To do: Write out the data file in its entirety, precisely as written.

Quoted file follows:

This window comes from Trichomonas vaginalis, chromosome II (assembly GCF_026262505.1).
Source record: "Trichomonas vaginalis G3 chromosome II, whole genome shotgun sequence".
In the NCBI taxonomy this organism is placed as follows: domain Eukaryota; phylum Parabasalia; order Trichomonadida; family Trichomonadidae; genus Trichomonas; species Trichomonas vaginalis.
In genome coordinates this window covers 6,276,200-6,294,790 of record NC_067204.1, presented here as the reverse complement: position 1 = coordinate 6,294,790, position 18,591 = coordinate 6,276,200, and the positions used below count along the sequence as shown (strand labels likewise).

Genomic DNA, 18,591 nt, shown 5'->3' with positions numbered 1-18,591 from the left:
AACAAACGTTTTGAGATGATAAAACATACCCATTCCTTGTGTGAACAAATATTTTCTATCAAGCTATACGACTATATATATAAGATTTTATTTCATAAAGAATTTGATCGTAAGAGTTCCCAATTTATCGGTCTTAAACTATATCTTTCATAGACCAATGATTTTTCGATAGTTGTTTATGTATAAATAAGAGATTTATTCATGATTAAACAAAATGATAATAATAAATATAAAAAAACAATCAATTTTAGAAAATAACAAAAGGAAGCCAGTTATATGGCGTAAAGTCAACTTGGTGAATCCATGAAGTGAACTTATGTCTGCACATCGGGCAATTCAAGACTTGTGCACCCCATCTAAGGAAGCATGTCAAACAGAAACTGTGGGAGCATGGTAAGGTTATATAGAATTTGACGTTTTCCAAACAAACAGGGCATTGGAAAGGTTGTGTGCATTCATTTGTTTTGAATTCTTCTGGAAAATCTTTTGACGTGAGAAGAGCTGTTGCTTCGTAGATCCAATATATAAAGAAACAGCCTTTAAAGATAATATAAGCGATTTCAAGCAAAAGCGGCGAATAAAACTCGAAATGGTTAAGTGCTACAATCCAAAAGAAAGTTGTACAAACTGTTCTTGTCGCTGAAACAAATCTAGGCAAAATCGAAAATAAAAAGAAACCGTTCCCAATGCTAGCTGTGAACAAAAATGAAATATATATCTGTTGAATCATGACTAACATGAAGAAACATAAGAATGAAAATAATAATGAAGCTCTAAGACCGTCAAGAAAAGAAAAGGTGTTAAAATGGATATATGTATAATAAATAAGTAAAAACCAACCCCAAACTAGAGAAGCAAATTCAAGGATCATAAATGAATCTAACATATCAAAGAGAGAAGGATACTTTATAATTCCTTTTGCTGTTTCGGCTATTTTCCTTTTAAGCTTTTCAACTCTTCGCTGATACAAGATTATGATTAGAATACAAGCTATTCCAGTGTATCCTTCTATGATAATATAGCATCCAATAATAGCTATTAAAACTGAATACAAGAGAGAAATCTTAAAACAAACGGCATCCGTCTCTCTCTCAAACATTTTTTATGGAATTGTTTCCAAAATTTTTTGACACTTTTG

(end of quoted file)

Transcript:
This window comes from Trichomonas vaginalis, chromosome II (assembly GCF_026262505.1).
Source record: "Trichomonas vaginalis G3 chromosome II, whole genome shotgun sequence".
In the NCBI taxonomy this organism is placed as follows: domain Eukaryota; phylum Parabasalia; order Trichomonadida; family Trichomonadidae; genus Trichomonas; species Trichomonas vaginalis.
In genome coordinates this window covers 6,276,200-6,294,790 of record NC_067204.1, presented here as the reverse complement: position 1 = coordinate 6,294,790, position 18,591 = coordinate 6,276,200, and the positions used below count along the sequence as shown (strand labels likewise).

Genomic DNA, 18,591 nt, shown 5'->3' with positions numbered 1-18,591 from the left:
AACAAACGTTTTGAGATGATAAAACATACCCATTCCTTGTGTGAACAAATATTTTCTATCAAGCTATACGACTATATATATAAGATTTTATTTCATAAAGAATTTGATCGTAAGAGTTCCCAATTTATCGGTCTTAAACTATATCTTTCATAGACCAATGATTTTTCGATAGTTGTTTATGTATAAATAAGAGATTTATTCATGATTAAACAAAATGATAATAATAAATATAAAAAAACAATCAATTTTAGAAAATAACAAAAGGAAGCCAGTTATATGGCGTAAAGTCAACTTGGTGAATCCATGAAGTGAACTTATGTCTGCACATCGGGCAATTCAAGACTTGTGCACCCCATCTAAGGAAGCATGTCAAACAGAAACTGTGGGAGCATGGTAAGGTTATATAGAATTTGACGTTTTCCAAACAAACAGGGCATTGGAAAGGTTGTGTGCATTCATTTGTTTTGAATTCTTCTGGAAAATCTTTTGACGTGAGAAGAGCTGTTGCTTCGTAGATCCAATATATAAAGAAACAGCCTTTAAAGATAATATAAGCGATTTCAAGCAAAAGCGGCGAATAAAACTCGAAATGGTTAAGTGCTACAATCCAAAAGAAAGTTGTACAAACTGTTCTTGTCGCTGAAACAAATCTAGGCAAAATCGAAAATAAAAAGAAACCGTTCCCAATGCTAGCTGTGAACAAAAATGAAATATATATCTGTTGAATCATGACTAACATGAAGAAACATAAGAATGAAAATAATAATGAAGCTCTAAGACCGTCAAGAAAAGAAAAGGTGTTAAAATGGATATATGTATAATAAATAAGTAAAAACCAACCCCAAACTAGAGAAGCAAATTCAAGGATCATAAATGAATCTAACATATCAAAGAGAGAAGGATACTTTATAATTCCTTTTGCTGTTTCGGCTATTTTCCTTTTAAGCTTTTCAACTCTTCGCTGATACAAGATTATGATTAGAATACAAGCTATTCCAGTGTATCCTTCTATGATAATATAGCATCCAATAATAGCTATTAAAACTGAATACAAGAGAGAAATCTTAAAACAAACGGCATCCGTCTCTCTCTCAAACATTTTTTATGGAATTGTTTCCAAAATTTTTTGACACTTTTG